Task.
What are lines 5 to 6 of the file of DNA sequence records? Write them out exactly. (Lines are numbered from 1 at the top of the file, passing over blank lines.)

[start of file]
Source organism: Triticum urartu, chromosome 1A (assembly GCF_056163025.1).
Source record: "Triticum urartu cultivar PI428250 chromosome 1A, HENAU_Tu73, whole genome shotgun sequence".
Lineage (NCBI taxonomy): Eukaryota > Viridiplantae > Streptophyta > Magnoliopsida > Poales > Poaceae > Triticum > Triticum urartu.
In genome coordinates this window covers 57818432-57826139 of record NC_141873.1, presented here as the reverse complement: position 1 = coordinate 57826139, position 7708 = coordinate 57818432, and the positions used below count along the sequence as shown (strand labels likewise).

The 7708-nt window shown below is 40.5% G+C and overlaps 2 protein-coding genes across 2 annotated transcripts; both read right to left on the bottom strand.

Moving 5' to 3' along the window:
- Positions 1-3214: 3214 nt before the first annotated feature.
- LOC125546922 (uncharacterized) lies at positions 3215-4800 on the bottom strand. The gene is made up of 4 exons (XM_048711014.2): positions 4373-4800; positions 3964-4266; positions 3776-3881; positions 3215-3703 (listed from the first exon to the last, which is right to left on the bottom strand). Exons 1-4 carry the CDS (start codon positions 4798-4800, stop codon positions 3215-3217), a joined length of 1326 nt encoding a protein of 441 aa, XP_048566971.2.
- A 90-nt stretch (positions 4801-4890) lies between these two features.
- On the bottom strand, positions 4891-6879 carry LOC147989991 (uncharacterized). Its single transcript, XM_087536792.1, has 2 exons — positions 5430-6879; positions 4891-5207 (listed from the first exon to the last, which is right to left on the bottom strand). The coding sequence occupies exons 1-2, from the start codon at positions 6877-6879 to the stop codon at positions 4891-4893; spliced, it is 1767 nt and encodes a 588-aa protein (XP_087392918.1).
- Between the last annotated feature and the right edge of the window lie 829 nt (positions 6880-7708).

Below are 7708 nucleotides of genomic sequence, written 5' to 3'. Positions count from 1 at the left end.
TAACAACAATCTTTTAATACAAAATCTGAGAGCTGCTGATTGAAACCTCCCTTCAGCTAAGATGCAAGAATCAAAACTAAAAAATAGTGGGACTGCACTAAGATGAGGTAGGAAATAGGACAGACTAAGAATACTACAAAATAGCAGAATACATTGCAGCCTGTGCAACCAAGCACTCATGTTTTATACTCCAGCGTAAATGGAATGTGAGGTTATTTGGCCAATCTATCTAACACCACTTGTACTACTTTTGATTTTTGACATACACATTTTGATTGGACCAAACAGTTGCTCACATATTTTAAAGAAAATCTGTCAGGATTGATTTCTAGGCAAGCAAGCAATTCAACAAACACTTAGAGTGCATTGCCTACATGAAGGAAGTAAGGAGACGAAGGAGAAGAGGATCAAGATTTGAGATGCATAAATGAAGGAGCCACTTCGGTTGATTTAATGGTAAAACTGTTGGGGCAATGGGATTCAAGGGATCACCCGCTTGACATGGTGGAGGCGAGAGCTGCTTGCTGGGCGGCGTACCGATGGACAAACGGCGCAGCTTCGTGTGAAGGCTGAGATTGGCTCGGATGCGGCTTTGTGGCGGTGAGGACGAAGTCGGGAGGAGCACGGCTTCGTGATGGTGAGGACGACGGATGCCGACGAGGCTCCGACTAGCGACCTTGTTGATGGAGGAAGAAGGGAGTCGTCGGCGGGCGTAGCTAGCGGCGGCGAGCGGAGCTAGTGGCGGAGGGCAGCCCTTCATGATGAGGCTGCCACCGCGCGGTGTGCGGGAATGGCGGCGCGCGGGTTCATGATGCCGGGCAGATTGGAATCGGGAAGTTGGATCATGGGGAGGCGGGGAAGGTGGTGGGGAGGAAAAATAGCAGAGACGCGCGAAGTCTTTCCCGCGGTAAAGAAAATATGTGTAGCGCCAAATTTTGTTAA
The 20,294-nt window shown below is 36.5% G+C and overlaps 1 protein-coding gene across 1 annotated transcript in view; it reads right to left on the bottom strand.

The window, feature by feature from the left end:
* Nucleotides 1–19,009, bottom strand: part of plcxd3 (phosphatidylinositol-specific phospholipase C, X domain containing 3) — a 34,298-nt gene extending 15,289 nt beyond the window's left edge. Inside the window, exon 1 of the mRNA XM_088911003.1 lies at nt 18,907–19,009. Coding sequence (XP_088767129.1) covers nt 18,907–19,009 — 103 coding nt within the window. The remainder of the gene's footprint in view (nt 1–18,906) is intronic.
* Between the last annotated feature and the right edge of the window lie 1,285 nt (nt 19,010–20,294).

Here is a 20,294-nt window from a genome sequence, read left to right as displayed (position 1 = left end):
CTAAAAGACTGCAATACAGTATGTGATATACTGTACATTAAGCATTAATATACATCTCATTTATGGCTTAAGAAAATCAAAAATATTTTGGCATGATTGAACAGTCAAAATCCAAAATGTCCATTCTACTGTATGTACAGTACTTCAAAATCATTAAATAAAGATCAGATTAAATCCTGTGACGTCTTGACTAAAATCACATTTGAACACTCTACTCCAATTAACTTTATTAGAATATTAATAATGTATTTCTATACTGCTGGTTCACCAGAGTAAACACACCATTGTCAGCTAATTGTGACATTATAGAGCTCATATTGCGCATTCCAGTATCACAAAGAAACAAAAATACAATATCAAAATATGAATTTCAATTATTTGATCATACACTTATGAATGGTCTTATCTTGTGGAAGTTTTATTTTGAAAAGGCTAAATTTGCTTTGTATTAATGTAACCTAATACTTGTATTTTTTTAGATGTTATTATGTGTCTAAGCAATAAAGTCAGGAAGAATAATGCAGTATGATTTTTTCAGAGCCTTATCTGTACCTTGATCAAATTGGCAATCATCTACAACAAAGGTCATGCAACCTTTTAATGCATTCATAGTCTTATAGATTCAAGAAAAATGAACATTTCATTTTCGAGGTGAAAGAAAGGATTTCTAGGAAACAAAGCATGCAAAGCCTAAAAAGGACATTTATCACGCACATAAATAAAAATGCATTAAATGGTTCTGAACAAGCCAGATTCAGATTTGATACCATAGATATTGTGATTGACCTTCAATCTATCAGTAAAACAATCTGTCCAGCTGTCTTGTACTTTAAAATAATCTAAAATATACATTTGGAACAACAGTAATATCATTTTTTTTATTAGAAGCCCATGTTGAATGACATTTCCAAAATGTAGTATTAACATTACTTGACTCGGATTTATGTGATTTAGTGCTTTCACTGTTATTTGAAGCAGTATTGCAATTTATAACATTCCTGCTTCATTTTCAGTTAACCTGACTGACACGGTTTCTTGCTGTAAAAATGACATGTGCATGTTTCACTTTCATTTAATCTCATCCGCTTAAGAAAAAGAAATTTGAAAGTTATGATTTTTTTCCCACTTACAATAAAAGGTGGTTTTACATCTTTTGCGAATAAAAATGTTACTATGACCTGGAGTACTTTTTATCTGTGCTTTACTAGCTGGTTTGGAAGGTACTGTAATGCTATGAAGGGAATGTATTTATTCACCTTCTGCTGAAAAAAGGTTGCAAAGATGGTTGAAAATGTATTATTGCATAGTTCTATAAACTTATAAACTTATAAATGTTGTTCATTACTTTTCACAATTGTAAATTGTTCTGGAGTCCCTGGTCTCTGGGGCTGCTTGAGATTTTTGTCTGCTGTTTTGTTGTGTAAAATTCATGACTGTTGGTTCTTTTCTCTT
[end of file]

The 7708-nt window shown below is 40.5% G+C and overlaps 2 protein-coding genes across 2 annotated transcripts; both read right to left on the bottom strand.

Moving 5' to 3' along the window: